How to Sue Your Boss for Sexual Harassment
What is Sexual Harassment?
Sexual harassment is a type of sex discrimination prohibited by Title VII of the Civil Rights Act of 1964. Since Title VII is a federal law, you can file a sexual harassment lawsuit against your boss in federal court.
Conduct that may be considered sexual harassment includes:
- Unwelcome sexual advances
- Requests for sexual favors
- Verbal or physical conduct of a sexual nature
You should take action if this kind of conduct is affecting any aspect of your employment, including your work performance, especially if it creates an intimidating, hostile, or offensive work environment. Don’t hesitate to contact an employment attorney if you are experiencing sexual harassment at work.
Keep in mind, your harasser can be your boss, a supervisor, a co-worker, a non-employee, or an agent of your employer. Your harasser can be of the same or opposite sex.
Responding to Sexual Harassment
You should take action if you are experiencing unlawful sexual harassment at work. Taking the following steps can help you build a strong case for when you file a lawsuit. Again, you should talk to an employment attorney as soon as possible.
Talk to your harasser
Although it might be unpleasant or awkward, it will put you and your harasser on the same page. He or she will know that his or her conduct is offensive and unwelcome. Remember, you will have to prove that the conduct was unwelcome when you file a lawsuit.
Document the sexual harassment
Having a written record can benefit you (and your employment attorney) in the long run. You should write down what happened, when it happened, and the names of those individuals involved. After all, memories fade with time. You can use this written record in preparation for a lawsuit.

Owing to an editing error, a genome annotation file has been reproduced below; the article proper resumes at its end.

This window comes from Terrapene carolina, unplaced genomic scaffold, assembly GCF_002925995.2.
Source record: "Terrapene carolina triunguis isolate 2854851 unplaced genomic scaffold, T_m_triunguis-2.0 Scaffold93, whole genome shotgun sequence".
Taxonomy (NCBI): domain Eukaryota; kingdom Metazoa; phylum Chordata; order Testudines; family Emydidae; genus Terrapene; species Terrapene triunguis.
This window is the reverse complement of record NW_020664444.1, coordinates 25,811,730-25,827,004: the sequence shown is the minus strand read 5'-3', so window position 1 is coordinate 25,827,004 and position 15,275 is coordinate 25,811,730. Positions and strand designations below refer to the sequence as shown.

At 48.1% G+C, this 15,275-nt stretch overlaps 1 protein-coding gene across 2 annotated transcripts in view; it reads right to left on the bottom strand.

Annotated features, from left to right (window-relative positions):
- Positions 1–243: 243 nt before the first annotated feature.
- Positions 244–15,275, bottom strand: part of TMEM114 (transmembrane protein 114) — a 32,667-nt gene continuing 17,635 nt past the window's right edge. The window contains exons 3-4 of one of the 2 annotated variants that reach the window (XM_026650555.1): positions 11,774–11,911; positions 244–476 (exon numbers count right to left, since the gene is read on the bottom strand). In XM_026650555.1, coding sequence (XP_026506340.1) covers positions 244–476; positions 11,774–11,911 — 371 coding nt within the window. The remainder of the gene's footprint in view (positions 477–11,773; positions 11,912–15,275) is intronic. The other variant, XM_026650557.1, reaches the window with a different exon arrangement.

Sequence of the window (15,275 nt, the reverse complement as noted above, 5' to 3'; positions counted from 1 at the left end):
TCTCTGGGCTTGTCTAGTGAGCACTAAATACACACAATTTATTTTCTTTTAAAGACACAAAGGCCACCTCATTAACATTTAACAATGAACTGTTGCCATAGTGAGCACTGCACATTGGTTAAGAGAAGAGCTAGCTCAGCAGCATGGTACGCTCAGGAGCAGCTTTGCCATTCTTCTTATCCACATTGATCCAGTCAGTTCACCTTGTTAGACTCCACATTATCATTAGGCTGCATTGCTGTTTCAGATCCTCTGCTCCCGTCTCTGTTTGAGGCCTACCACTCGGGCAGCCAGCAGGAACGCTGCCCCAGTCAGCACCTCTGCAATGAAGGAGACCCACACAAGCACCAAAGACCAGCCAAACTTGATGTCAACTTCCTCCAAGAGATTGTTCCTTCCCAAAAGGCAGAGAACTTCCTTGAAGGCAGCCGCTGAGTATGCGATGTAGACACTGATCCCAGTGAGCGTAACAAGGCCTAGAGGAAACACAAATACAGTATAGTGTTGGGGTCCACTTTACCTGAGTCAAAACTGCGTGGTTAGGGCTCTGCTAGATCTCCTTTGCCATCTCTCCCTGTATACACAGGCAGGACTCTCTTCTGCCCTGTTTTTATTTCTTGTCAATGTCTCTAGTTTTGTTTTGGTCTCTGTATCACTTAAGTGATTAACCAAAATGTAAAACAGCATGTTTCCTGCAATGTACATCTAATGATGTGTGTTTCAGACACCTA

Follow your company’s procedures for filing a complaint
If your company has a human resources department, you will likely be able to file a complaint with them. Sometimes employers have no procedures in place when it comes to filing sexual harassment complaints. If this is the case, you will need to make your management aware of the problem. Once aware, they should make an attempt to resolve it.
File a complaint with the EEOC and the PHRC
The Equal Employment Opportunity Commission (“EEOC”) is the federal agency that enforces civil rights laws (including Title VII). The Pennsylvania Human Relations Commission (“PHRC”) is the state agency that enforces civil rights laws. Your complaint can be dual-filed with both agencies. After an agency investigation, you will be granted permission to sue your boss for sexual harassment. This permission is granted through a “right to sue letter.” You have 90 days to file a lawsuit once you receive this letter.
Contact a KM&A Attorney for your Sexual Harassment Case
Sexual harassment in the workplace is a serious matter. Don’t hesitate to contact KM&A for a free and immediate consultation with a sexual harassment attorney. We represent clients in every county in Pennsylvania.
It is our philosophy that aggressively pursuing our clients’ interests means we have to be extremely accessible. In western Pennsylvania, call Pittsburgh at 412-626-5626. In eastern Pennsylvania, call Philadelphia at (610) 616-5686. You can also email us at email@example.com.